Ghislaine Maxwell seeks release from jail on a proposed $28.5 million bail package
Maxwell, 58, would remain in the custody of a private security guard at a residence in New York City if she's allowed to be released, the request said.
"Ms. Maxwell wants to stay in New York and have her day in court so that she can clear her name and return to her family," the filing states.
The documents filed in federal court on Monday also reveal that Maxwell is married to a US citizen, which was not previously disclosed.
In July, Maxwell was charged by New York federal prosecutors with helping recruit, groom and ultimately sexually abuse minors as young as 14 as part of a sex-trafficking ring allegedly operated by Epstein, her late former boyfriend. US District Judge Alison Nathan ordered her jailed pending trial, saying that her wealth, international ties and "extraordinary capacity to avoid detection" made her a flight risk.
Maxwell, who pleaded not guilty to the charges, is being held at the Metropolitan Detention Center in Brooklyn.
About $22.5 million of the bond would be cosigned by Maxwell and her spouse, whose name is redacted from the court filings.
Before this filing, Maxwell had not publicly disclosed being married. The filing claims Maxwell has tried to protect her spouse from harassment, economic harm and physical danger since Epstein was arrested in 2019.
The $22.5 million figure represents the value of all of Maxwell and her spouse's assets, according to the court filing. Maxwell's opaque finances were one of the reasons cited by the judge when she was denied bail.
An additional five bonds totaling roughly $5 million would be signed by what the court filing describes as Maxwell's "closest friends and family members" whose names are also redacted.
"She will not risk destroying the lives and financial well-being of those she holds most dear to live as a fugitive during a worldwide pandemic," according to the filing.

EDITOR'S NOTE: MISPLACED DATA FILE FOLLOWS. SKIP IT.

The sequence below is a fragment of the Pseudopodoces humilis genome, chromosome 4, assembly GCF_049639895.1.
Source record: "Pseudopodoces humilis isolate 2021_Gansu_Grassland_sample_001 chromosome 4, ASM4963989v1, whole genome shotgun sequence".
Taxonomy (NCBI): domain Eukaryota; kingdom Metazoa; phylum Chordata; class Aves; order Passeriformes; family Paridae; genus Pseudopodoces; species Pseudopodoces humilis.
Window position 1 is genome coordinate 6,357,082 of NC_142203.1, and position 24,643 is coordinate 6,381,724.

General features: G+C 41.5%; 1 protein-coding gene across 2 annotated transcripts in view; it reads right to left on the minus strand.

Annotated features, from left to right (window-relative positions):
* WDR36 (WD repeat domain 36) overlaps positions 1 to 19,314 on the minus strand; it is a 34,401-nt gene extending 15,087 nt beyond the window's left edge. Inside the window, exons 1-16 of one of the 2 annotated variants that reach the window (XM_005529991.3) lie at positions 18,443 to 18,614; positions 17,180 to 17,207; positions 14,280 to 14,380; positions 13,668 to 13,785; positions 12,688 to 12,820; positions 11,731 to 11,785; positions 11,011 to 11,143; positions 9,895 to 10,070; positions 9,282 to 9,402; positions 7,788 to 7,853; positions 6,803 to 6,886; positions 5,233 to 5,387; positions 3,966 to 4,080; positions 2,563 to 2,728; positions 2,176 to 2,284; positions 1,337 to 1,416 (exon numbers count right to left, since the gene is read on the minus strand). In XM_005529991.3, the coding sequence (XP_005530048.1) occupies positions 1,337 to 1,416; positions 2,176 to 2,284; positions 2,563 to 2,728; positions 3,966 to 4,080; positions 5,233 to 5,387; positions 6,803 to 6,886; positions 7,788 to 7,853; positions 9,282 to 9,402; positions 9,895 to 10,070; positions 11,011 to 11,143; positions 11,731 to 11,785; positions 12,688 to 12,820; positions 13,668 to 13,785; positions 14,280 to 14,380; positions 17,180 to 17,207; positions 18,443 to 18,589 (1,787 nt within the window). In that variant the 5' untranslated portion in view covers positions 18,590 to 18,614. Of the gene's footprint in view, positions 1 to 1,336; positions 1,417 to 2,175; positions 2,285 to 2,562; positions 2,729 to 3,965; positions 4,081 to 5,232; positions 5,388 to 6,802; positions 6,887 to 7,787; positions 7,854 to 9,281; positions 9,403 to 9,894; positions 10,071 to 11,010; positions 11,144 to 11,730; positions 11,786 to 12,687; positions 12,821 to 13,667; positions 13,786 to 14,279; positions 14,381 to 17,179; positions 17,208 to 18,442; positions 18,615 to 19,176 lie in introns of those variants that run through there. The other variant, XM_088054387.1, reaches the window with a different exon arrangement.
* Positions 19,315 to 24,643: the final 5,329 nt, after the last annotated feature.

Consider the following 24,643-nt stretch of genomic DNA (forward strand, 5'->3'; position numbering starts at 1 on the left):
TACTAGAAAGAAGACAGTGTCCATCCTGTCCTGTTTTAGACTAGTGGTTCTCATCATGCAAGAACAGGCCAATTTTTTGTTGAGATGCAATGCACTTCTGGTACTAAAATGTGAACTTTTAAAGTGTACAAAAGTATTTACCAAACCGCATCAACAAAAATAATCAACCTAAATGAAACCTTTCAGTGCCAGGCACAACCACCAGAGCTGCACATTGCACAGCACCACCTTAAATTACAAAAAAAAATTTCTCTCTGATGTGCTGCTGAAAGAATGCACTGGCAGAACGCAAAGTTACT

The company that would provide security to Maxwell would also post a $1 million bond for Maxwell under the proposal.
"The head of the security company has confirmed that they have never done this for any client and that he is willing to do so for Ms. Maxwell because he is confident that she will not try to flee," the court filing states.
Maxwell would live in a New York City residence that has been cleared by the security company and a security guard, whose name is redacted, would serve as her third-party custodian and live with her in the residence, according to the filing. Under the proposal, Maxwell would need to seek court approval to leave the residence.
Maxwell's spouse submitted a heavily redacted letter asking Judge Nathan to consider bail for Maxwell, saying "the person described in the criminal charges is not the person we know."
Her husband wrote that he had not "witnessed anything close to inappropriate" with Maxwell, and said he is praying for Epstein's victims as well as justice and due process for Maxwell.
In June, prosecutors had urged the judge to order detention for Maxwell, saying her wealth, multiple foreign citizenships, including in France, which doesn't extradite its citizens, and skill at hiding made her an "extreme" risk of flight.
In the court filing, Maxwell's attorneys say she was not hiding from the government before her arrest, but rather, trying to "remove herself from the public eye solely to prevent the intrusion of the frenzied press into her personal family life and to protect herself and her spouse."
"She was trying to protect herself as best as she could from harassment by the press, not capture by law enforcement," according to the court filing.
As part of the bail package, Maxwell would waive her extradition rights to both France and the UK, according to the court filing.
Her attorneys wrote that their review of more than 2.7 million pages of discovery raise "serious questions about the government's case," claiming that none of the reviewed documents corroborates allegations of grooming, sexual assault, or a conspiracy with Epstein by Maxwell.
In 2019, federal prosecutors alleged that Epstein ran a sex trafficking enterprise between 2002 and 2005 at his homes in Manhattan and Palm Beach, Florida. The indictment also said Epstein worked with employees and associates to lure the girls to his residences and paid some of his victims to recruit other girls for him to abuse.
Epstein died on August 10, 2019, while awaiting trial in federal prison. The New York City Chief Medical Examiner's Office has ruled that Epstein died of suicide by hanging, though a doctor hired by Epstein's family to conduct an independent autopsy has disputed that conclusion.
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